The Republican Party which Mr. Nixon leads today is the same Republican Party which for half a century has opposed every single progressive measure which the Democrats have designed to improve human welfare and reduce human misery - the party which fought against the New Deal and tried to block the Fair Deal - the party which, in the past 8 years, has vetoed aid to areas of unemployment, blocked efforts to improve unemployment compensation, opposed raising the minimum wage, refused to expand the distribution of surplus food to the hungry, and failed to offer one single program to increase the welfare of the American people.
But Americans will not forget Mr. Nixon's party this November - and they will return the Democrats to leadership so that all Americans can share in American abundance.
In the long run, there is only one way to put men back to work - by stimulating the growth of our economy. Today America's economy is growing more slowly than that of nearly every other industrial nation in the world. It is growing one-third as fast as the Soviet Union and little more than one-half of our own rate of growth under the administration of Harry Truman. A growing economy will mean more industry, greater production and more jobs - but a stagnant economy means idle plants and idle men.
I have come to this conference here in West Virginia to commit our party once again to the policy of full employment. And on Inauguration Day, next January, I will pledge my administration to that policy - and I will send to the Congress specific programs designed to carry it out.
First, we will develop great public resources which make it possible for private enterprise to grow and prosper. Industry needs transportation, and power, and natural resources, and decent homes for its workers if it is to increase production and create new jobs. These are programs which only the Government can carry out - they can be carried out without inflation or deficits - but they are programs which the Republicans have failed to carry out.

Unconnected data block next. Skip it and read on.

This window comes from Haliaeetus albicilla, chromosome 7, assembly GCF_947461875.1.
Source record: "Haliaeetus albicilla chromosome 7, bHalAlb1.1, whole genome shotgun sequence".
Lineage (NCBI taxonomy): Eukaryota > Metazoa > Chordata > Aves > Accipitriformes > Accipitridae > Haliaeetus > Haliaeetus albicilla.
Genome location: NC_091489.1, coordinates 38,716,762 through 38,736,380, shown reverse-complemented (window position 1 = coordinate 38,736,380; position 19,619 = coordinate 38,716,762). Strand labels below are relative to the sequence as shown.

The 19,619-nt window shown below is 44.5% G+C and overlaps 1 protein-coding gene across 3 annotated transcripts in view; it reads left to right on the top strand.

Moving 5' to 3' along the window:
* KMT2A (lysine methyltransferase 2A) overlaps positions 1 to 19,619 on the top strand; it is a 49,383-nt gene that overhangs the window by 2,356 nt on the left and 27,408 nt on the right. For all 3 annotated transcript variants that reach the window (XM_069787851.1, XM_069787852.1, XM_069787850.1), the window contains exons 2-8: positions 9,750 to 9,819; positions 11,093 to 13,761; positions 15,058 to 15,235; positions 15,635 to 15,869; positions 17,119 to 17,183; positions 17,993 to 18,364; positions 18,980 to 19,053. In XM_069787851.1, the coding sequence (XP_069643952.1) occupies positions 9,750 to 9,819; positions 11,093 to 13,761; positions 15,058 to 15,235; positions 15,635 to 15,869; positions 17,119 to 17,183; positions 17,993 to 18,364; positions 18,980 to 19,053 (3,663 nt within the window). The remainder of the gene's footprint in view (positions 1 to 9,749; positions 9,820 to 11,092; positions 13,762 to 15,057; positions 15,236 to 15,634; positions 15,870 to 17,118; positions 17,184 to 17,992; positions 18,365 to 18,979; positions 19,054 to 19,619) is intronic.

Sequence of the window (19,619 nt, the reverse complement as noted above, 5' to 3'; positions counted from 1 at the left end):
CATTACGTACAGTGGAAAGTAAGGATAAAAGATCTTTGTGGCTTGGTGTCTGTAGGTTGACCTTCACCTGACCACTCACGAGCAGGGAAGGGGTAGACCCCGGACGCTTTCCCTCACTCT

Second, we will stimulate private investment in a growing America by eliminating artificial Republican restrictions on the supply of money - restrictions which have made it difficult for existing business to get funds for expansion - and for new businesses to get started.
Third, we will permit every American child to receive the kind of education which will produce the skills and creativity which a growing America desperately needs. Today our schools are overcrowded and our teachers ill paid. Yet our advanced technological society depends on the resources of the mind for scientific advances, the development of new industries and increased productivity. This problem is a national problem - and the National Government must act to meet it.
Fourth, we must move immediately to meet the growing crisis of automation - the replacement of men by machines. You have felt the impact of automation in your coal mines and steel mills - and the impact is spreading. Yet the Republicans have done nothing to harness the benefits of modern technology for all America, while insuring that displaced men can find new uses for their skills. This problem can be solved - through a nationwide conference of industry and labor to map a strategy for putting displaced men back to work, through technical assistance to plants which want to adjust to modern machinery without undue hardship on their workers, through programs of retraining displaced workers, and through expanding the employment services of the U.S. Government so that men can find new job opportunities.
Fifth, we must give special assistance to help hard-hit areas catch up. Twice a Democratic Congress has passed a bill to aid areas where men have long been out of work - and twice the Republicans have vetoed this bill. Last week the Republican candidate for Vice President said that the Republicans were considering a program to help distressed areas. But they weren't considering West Virginia's problems when they vetoed these bills - or when they opposed every other effort to help. The Republicans consider your problems only at election time - and they forget them immediately thereafter. We Democrats will not forget - and a bill to help distressed areas will be signed into law by a Democratic President next year.
Much more needs to be done. We must give special attention to industries like coal which have been especially hard hit. A growing America needs growing supplies of energy - and coal can help supply that energy if we engage in a broad, dynamic program of coal research to find new uses for coal, and if we strive to expand and diversify existing markets.